Russia’s Sputnik V coronavirus vaccine appears significantly less effective in combating the South African variant of the virus, a new laboratory study of 12 cases has shown.
Scientists in the U.S. used blood samples from Argentinians who had been vaccinated with Sputnik V to investigate whether the antibodies they had produced would effectively fight various mutations of the virus which have been designated “variants of concern” by the global health community.
The researchers found that the immune response produced against variant B1.351 — the strain first identified in South Africa — was “markedly reduced” compared with the reaction to the initial coronavirus strains.
Sputnik V was also less effective in combating all variants with the E484K mutation — a specific mutation, nicknamed “Eek” by some scientists, which is present in the South African and Brazilian variants of the virus, and has recently been discovered in the U.S. and Japan.
“Sera from Sputnik vaccine recipients in Argentina had a median 6.1-fold and 2.8-fold reduction in neutralizing potency against B.1.351 and the E484K mutant spike, respectively,” the study said.
In eight of the 12 cases — 67% — the researchers found antibody responses that were “indicative of a failure to neutralize” against the South African variant, pointing to “markedly reduced neutralization titers” in the blood samples.
The results appear to contradict earlier statements by Russia’s health watchdog that claimed Sputnik V provided effective protection against variants of the virus. No research into the effectiveness of the Sputnik V vaccine against virus mutations in the real world has been published.
Sputnik V developers have criticized the study, branding the conclusions and methodology “weak.”
A source close to the Gamaleya Institute, which is developing the jab, told The Moscow Times: “The Gamaleya Institute’s own studies, based on a much larger sample than the 12 people used in this study, will be published in May in a peer-reviewed journal and demonstrate a higher efficacy of the Russian vaccine versus novel strains, including the South African variant, than that of other vaccines, including Pfizer.”
The source also highlighted that one of the study’s authors is a consultant for Pfizer/BioNTech — a fact the authors noted in the original paper — whose vaccine is based on mRNA technology.
The U.S. researchers added that Sputnik V was “likely to retain strong efficacy at preventing severe Covid-19, even in the case of infection by variants of concern,” but said their data pointed to a “concerning potential of B1.351 the South African strain, and to a lesser extent, any variant carrying the E484K substitution, to escape the neutralizing antibody responses that this immunization elicits.”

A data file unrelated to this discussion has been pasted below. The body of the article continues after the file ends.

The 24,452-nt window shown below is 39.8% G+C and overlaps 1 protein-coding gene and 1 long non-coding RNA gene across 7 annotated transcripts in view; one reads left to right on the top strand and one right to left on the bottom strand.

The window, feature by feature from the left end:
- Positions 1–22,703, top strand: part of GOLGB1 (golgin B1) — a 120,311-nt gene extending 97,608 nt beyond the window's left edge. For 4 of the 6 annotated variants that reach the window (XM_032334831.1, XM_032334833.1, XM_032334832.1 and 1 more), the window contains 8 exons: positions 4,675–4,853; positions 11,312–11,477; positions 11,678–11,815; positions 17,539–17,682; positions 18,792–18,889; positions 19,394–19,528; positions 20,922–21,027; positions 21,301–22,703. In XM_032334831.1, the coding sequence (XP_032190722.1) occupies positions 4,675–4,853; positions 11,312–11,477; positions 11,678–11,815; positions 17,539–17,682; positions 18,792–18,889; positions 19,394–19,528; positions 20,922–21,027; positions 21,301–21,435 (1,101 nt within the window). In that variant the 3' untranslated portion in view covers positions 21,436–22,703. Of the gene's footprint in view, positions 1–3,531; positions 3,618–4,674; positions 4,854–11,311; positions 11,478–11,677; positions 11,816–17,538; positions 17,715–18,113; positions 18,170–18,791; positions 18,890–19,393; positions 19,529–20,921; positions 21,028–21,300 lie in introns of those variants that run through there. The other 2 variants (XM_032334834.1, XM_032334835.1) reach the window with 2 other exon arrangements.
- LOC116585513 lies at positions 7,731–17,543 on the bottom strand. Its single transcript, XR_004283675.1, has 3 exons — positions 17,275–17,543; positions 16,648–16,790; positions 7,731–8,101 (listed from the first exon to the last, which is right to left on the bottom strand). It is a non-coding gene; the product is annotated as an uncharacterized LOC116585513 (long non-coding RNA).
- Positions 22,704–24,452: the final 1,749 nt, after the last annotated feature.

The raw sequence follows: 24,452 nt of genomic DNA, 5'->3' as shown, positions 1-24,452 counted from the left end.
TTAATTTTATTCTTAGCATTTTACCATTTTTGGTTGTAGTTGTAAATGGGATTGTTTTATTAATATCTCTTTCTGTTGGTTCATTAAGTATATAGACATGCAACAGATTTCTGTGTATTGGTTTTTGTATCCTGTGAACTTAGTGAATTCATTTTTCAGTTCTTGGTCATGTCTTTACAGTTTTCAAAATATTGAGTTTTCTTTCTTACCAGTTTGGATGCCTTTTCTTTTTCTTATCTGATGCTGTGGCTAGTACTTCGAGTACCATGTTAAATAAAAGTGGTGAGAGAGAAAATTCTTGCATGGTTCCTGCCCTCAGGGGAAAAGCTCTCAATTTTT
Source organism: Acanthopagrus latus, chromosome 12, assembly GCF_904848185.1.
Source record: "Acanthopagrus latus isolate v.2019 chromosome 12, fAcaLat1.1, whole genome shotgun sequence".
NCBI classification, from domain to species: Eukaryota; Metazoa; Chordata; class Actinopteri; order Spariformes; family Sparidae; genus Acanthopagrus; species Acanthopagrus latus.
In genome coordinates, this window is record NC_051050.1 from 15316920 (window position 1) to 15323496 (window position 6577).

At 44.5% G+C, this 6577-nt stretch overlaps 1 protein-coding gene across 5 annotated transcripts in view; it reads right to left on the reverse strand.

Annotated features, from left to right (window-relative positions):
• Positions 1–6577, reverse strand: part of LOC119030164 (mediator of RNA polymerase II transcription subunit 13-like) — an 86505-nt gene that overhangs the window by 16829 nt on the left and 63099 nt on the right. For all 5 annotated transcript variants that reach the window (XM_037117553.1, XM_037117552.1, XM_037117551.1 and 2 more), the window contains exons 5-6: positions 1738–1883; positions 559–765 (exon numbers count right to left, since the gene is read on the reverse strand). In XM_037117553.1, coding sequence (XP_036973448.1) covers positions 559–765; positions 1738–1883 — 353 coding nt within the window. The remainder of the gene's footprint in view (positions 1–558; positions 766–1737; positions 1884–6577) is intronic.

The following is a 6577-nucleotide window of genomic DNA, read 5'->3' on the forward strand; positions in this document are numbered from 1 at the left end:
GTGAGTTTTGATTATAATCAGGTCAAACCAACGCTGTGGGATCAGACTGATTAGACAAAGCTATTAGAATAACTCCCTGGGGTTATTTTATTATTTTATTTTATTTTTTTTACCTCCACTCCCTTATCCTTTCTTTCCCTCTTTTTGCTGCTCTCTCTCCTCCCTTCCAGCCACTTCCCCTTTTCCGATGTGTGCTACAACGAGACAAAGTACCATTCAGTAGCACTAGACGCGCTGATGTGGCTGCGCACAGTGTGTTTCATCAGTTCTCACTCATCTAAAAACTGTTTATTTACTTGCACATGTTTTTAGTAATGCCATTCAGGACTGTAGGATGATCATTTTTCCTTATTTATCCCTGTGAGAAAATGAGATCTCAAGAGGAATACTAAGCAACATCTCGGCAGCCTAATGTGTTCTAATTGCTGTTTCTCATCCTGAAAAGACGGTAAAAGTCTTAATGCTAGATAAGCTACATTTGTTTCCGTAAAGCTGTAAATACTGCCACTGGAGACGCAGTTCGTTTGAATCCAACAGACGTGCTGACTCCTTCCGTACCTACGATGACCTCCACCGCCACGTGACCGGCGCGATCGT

This study — led by researchers at the Icahn School of Medicine at Mount Sinai in New York — was based on laboratory analysis using blood from 12 people who had been vaccinated with Sputnik V. The article is a preprint publication, meaning it is yet to be peer-reviewed.
The AstraZeneca vaccine, which is based on similar adenovirus technology to Sputnik V, has also previously been found to deliver less effective protection against mild and moderate infections from the South African variant, although in a clinical trial with 2,000 participants there were no reported severe cases, suggesting vaccines may still be effective in preventing hospitalizations and deaths.
The study into Sputnik V also found that the jab appeared to be effective in preventing infection with the British variant of the virus — with antibody responses at a similar level to those noted in the peer-reviewed research into Sputnik V’s overall effectiveness, which was conducted and published before virus mutations had been identified. The Sputnik V jab was found to have 91.6% efficacy against Covid-19 in a paper published in The Lancet.
The British variant has shown faster transmissibility rates — becoming the dominant strain of the virus in the U.K. and many other European countries — as well as higher mortality rates.
The head of Russia’s Rospotrebnadzor consumer watchdog, which is leading the country’s response against the pandemic, said only 10 cases of the South African variant have been detected in Russia. Anna Popova added Tuesday that 103 cases of the British variant have been found. She also warned Russians against unnecessary travel and said border closures had helped keep mutations of the coronavirus largely out of Russia.
“Since the Sputnik vaccine is now widely in use not only in Russia, but also in countries like Argentina, Chile, and Hungary, where some of the variants of concern … are more widespread, it is critical to assess the neutralizing activity of Sputnik vaccine-elicited antibody responses against these variants and mutant spikes,” the researchers noted.
Argentina’s president, who was vaccinated with Sputnik V, tested positive for the coronavirus over the weekend. He was experiencing only mild symptoms, which his doctors credited to having received the jab.